13 avril 2021, 12h45–13h45
Risk is a ubiquitous component of human economic behavior, yet people can vary in their preferences for risk across populations, individuals, and different points in time. Within populations, individuals can also flexibly shift strategies across time, showing different preferences for risk in different contexts, or depending on their own internal states. As risk also characterizes many aspects of animal decision-making, comparative research can help evaluate different potential mechanisms that generate this variation, including the role of biological differences or maturational change versus cultural learning, as well as identify human-unique components of economic decision-making. In this talk, I will present a series of studies examining variation in primate risky choices within individuals according to internal states, (capuchins monkeys and children) and external contexts (human adults). Overall, these works showed that human and non-human choices are affected by their emotional states - like the feeling of regret - the specific currency of the reward at stake (food vs. money), and the format of choice stimuli (concrete 3D objects vs. 2D computer-based images). Yet, an adaptive response of feeling regret after bad outcomes emerges later in human development, possibly due to uniquely human cultural learning or experience.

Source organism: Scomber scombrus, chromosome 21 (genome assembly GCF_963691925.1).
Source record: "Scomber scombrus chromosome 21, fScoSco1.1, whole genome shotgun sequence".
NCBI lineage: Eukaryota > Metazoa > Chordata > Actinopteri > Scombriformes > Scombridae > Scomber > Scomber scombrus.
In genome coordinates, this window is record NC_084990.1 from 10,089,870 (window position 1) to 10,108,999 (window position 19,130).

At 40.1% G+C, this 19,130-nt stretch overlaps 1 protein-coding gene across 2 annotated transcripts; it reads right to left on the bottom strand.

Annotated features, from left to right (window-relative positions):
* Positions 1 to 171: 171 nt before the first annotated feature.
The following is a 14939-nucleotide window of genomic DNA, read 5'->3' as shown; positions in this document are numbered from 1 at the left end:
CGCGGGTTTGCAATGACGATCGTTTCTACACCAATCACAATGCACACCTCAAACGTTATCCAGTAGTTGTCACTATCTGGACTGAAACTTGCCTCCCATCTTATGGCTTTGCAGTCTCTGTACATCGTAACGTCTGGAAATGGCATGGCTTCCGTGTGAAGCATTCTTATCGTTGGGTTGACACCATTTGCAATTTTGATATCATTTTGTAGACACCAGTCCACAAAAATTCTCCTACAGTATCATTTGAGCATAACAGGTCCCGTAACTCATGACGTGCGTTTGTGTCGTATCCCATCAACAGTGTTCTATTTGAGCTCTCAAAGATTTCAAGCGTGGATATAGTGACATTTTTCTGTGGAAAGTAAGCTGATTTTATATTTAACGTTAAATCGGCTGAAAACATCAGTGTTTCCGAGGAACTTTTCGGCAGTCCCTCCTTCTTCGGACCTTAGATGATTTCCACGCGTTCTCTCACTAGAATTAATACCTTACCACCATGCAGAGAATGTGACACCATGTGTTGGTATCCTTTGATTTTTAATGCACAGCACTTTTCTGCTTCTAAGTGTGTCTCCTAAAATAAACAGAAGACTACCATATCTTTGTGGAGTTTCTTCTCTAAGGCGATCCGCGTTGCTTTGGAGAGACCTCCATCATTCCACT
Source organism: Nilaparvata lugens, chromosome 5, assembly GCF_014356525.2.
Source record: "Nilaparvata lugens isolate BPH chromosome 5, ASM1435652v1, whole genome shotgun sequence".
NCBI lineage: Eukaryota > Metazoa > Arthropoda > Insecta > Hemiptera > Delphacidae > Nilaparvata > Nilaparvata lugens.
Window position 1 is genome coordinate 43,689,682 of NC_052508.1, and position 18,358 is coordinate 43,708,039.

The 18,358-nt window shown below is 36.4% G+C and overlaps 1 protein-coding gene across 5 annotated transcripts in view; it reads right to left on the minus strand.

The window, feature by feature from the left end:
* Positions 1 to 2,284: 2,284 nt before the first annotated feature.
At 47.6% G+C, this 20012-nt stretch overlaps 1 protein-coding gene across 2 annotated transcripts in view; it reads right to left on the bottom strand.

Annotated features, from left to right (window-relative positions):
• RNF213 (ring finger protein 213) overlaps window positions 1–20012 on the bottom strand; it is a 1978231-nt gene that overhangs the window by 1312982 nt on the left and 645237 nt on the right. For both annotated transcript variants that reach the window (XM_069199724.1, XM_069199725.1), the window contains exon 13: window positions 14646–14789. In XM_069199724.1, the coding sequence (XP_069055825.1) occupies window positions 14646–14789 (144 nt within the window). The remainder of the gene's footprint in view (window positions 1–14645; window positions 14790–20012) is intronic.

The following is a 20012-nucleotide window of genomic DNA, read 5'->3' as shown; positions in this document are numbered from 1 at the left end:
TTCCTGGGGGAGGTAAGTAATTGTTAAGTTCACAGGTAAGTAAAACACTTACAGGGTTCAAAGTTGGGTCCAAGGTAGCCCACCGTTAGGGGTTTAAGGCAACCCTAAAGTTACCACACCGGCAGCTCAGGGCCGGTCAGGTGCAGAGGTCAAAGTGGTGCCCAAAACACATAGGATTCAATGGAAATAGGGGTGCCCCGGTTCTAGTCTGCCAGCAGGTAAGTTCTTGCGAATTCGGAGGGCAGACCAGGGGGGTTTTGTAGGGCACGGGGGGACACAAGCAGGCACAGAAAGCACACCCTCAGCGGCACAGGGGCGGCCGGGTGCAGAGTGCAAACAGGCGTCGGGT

Francesca De Petrillo ( IAST), « Unravelling variation in primate decision-making under risk: comparative investigations on tufted capuchin monkeys (Sapajus spp.), children and adult humans (Homo sapiens) », IAST Lunch Seminar, Toulouse : IAST, 13 avril 2021, 12h45–13h45, salle Zoom.